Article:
Exploring Drug Overdose Mortality Data in Harris County, Texas

Eric V. Bakota, Deborah Bujnowski, Larissa Singletary, Sherry Onyiego, NAdia Hakim, Dana Beckham

Abstract


Objective

In this session, we will explore the results of a descriptive analysis of all drug overdose mortality data collected by the Harris County Medical Examiner's Office and how that data can be used to inform public health action.

Introduction

Drug overdose mortality is a growing problem in the United States. In 2017 alone over 72,000 deaths were attributed to drug overdose, most of which were caused by fentanyl and fentanyl analogs (synthetic opioids)1. While nearly every community has seen an increase in drug overdose, there is considerable variation in the degree of increase in specific communities. The Harris County community, which includes the City of Houston, has not seen the massive spikes observed in some communities, such as West Virginia, Kentucky, and Ohio. However, the situation in Harris County is complicated in mortality and drug use. From 2010 - 2016 Harris County has seen a fairly stable overdose-related mortality count, ranging from 450 - 618 deaths per year. Of concern, the last two years, 2015-2016, suggest a sharp increase has occurred. Another complexity is that Harris County drug related deaths seem to be largely from polysubstance abuse. Deaths attributed to cocaine, methamphetamine, and benzodiazipine all have risen in the past few years. Deaths associated with methamphetamine have risen from approximately 20 per year in 2010 - 2012 to 119 in 2016. This 6-fold increase is alarming and suggests a large-scale public health response is needed.

Methods

Data were collected by the Harris County Institute of Forensic Sciences (IFS), which is part of the Harris County Medical Examiner's Office. IFS is the agency responsible for collecting and analyzing human tissue of the deceased for toxicological information about the manner and cause of death. IFS is able to test for the presence of multiple substances, including opioids, benzodiazepines, methamphetamines, cocaine, ethanol, and many others.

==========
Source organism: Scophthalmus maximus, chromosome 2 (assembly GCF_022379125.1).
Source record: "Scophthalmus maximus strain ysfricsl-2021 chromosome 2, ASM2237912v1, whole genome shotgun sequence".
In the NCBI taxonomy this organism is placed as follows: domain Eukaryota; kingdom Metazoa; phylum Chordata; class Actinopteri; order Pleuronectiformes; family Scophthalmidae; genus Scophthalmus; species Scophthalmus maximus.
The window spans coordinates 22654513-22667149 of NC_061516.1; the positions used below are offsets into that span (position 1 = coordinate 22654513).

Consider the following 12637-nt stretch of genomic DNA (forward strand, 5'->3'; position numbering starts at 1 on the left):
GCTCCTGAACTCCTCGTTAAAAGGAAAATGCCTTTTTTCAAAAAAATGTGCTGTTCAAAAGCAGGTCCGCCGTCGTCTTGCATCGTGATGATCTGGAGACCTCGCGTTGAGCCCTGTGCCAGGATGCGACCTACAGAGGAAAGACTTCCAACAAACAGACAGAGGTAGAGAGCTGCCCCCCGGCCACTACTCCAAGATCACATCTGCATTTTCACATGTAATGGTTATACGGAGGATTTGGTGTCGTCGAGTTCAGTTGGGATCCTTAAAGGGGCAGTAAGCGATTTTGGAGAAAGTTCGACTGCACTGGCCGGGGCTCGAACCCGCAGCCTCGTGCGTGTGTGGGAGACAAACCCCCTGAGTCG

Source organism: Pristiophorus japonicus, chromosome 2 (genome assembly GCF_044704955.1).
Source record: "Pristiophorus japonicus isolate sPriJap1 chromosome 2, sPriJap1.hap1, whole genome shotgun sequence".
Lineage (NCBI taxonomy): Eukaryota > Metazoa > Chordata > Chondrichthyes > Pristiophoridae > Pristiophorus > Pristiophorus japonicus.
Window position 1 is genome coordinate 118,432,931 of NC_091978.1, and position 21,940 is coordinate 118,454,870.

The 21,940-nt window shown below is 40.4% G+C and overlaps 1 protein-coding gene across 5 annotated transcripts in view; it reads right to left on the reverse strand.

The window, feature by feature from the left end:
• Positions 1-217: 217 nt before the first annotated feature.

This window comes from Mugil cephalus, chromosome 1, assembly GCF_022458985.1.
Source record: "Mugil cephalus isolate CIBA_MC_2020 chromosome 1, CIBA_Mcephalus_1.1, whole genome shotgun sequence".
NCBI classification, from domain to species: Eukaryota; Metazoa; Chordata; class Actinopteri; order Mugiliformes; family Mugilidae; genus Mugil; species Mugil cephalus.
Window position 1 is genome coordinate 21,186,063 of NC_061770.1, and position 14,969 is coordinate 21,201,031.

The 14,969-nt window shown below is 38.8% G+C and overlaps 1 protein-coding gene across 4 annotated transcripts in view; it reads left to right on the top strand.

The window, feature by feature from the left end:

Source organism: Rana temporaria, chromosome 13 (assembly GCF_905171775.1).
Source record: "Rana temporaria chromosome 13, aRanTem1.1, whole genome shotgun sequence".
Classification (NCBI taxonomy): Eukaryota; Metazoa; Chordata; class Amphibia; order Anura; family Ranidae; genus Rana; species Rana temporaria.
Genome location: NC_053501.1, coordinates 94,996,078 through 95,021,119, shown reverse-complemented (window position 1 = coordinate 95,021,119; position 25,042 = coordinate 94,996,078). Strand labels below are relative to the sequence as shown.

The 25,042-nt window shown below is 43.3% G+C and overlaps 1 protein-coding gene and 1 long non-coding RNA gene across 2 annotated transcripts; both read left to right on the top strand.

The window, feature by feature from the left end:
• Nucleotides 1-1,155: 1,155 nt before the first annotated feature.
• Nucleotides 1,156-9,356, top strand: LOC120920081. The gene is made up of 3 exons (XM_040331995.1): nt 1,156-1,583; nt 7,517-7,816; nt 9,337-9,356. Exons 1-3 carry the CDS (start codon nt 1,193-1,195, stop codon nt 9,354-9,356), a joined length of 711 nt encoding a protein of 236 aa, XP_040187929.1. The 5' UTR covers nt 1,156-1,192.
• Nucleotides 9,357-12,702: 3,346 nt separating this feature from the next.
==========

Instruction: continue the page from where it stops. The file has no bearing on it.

These data were cleaned and labeled for the presence of opioids, cocaine, benzodiazepine, Z-drug (novel drug), amphetamines, ethanol, and carisoprodol. Explorative descriptive analyses were then completed in R (version 3.4) to identify trends. An RShiny app was created to further explore the data by allowing for rapid filtering and/or subsetting based on various demographic characteristics (e.g., age, sex, race).

Results

We found that Harris County is experiencing a modest upward trend of drug related overdoses, with 529 observed in 2010 and 618 in 2016. We also found that the increase was not uniform across all classified drugs: amphetamines, cocaine, and ethanol all saw increases. Deaths involving amphetamine increased substantially from 21 in 2010 to 119 in 2016 (Figure 1). Deaths involving cocaine saw the next sharpest increase with 144 in 2010 and 237 in 2016. Deaths associated with opioids remained fairly constant, with 291 deaths in 2010 and 271 deaths in 2016.
Differences in mortality across race and sex groups were also observed. The proportion of amphetamine deaths among whites jumped sharply, while the proportion of opioid and benzodiazepine deaths among whites decreased in recent years. The proportion of amphetamine and cocaine deaths among men rose more sharply than with women in the past three years, whereas for opioids, the proportion of women dying has dropped.

Conclusions

It is undeniable that the opioid epidemic is a true public health emergency for the nation. New surveillance tools are needed to better understand the impact and nature of this threat. Additionally, as we have found in Harris County, the threat may be polysubstance in nature.
Our report offers two important insights: 1) that mortality data is a useful and actionable surveillance resource in understanding the problem of substance abuse; and 2) public health needs to look at substance abuse from a holistic and comprehensive perspective. Keeping the purview limited to opioids alone may create significant blind spots to the public health threat facing us.

References

1. National Institute of Health. (2018) Overdose Death Rates. Retreived from https://www.drugabuse.gov/related-topics/trends-statistics/overdose-death-rates


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DOI: https://doi.org/10.5210/ojphi.v11i1.9790



Online Journal of Public Health Informatics * ISSN 1947-2579 * http://ojphi.org